By Parviz Birjandi and Mohammad Ali Salmani-Nodoushan
Read Online or Download An Introduction to Phonetics PDF
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Extra info for An Introduction to Phonetics
In its minimal form, a syllable consists of a vowel. In addition to the vowel a syllable may consist of one or more consonants that appear on either or both sides of the vowel. In some languages like Japanese, most often the syllable is composed of one consonant followed by one vowel. These languages are called syllabic languages. In syllabic languages, each syllable is represented by a symbol (called syllabary) in the writing system. The word TOYOTA from the Japanese language for example includes three syllables: TO, YO, and TA.
That is, if the vocal cords are apart, then air can escape unimpeded. Sounds produced in this way are said to be voiceless. The easiest example of this is to whisper. When you whisper, your glottis is wide open and, therefore, all the sounds produced are voiceless. However, when the glottis is closed, the vocal cords are set into vibration by the impact of the CHAPTER THREE 45 pulmonary air. When the vocal cords vibrate, voice sounds are produced. When they do not vibrate, voiceless sounds result.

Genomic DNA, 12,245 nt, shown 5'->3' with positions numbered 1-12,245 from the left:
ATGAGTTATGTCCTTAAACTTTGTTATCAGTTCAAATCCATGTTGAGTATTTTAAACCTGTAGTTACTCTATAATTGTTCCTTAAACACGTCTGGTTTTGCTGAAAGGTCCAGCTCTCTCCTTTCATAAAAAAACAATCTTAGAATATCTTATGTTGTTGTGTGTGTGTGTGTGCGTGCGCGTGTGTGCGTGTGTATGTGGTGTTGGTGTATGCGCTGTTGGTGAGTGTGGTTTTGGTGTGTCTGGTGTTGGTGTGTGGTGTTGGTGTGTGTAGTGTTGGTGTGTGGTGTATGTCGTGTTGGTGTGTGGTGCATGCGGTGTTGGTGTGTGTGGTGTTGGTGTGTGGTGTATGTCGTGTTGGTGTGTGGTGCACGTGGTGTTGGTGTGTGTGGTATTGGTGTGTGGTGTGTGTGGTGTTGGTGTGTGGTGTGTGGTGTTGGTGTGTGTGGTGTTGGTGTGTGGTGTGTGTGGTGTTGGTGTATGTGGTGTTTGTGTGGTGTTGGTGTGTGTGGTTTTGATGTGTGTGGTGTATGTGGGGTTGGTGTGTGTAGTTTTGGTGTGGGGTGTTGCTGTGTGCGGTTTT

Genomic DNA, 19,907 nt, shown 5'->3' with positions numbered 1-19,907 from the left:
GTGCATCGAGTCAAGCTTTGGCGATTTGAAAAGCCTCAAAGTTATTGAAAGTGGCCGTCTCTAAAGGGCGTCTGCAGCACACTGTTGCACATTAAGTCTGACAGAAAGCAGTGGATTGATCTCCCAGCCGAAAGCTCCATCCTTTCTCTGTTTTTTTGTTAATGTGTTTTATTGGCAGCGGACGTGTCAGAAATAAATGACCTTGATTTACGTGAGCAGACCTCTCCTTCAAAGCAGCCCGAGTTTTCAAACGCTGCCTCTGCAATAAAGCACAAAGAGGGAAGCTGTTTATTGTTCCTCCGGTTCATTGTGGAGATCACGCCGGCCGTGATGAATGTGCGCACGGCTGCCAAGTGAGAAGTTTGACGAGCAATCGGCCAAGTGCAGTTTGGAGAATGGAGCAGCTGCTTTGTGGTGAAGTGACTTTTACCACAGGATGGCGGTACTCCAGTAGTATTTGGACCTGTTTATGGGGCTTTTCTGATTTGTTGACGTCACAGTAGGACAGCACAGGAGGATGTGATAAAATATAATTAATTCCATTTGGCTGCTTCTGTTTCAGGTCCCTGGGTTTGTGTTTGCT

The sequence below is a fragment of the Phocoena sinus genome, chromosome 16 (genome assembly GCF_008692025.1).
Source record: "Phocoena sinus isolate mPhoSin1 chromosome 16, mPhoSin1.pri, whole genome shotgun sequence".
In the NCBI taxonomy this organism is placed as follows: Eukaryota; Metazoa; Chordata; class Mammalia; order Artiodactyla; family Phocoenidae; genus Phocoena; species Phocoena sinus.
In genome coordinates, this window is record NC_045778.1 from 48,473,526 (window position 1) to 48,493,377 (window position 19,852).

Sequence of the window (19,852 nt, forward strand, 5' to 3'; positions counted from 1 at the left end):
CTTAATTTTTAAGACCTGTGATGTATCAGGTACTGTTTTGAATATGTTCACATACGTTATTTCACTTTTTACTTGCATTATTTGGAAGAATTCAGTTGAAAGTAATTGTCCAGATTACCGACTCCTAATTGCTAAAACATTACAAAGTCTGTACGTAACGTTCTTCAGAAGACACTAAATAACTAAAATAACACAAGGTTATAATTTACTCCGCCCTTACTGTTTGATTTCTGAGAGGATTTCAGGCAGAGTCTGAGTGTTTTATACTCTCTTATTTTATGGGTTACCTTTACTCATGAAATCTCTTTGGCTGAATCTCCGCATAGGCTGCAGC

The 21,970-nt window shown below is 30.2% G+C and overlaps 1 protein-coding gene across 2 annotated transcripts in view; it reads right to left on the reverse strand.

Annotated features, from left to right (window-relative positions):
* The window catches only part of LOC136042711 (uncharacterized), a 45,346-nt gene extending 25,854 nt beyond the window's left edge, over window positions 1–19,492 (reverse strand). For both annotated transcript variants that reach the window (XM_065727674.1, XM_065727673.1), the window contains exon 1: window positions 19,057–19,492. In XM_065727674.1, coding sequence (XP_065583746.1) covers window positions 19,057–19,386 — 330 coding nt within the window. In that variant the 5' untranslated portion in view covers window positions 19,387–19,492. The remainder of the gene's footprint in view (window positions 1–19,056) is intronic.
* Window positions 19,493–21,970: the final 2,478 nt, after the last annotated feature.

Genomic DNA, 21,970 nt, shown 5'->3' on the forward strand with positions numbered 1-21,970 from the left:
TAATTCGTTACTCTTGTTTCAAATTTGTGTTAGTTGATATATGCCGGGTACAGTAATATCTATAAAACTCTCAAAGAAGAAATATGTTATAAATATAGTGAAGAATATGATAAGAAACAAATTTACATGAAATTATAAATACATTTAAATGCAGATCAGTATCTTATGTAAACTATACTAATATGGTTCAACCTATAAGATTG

It can just be felt with your tongue if you curl it as far back and as high as you can so that the apex of your tongue can feel the soft area of the back-roof of your mouth. The soft palate is technically called the velum and sounds which are produced by a constriction or blockage at this part of the vocal tract are called velar sounds. Thus, velar sounds are usually made when the back of the tongue is pressed against the soft palate. They include the /k/ in cat, the /g/ in girl and the /ŋ/ in hang.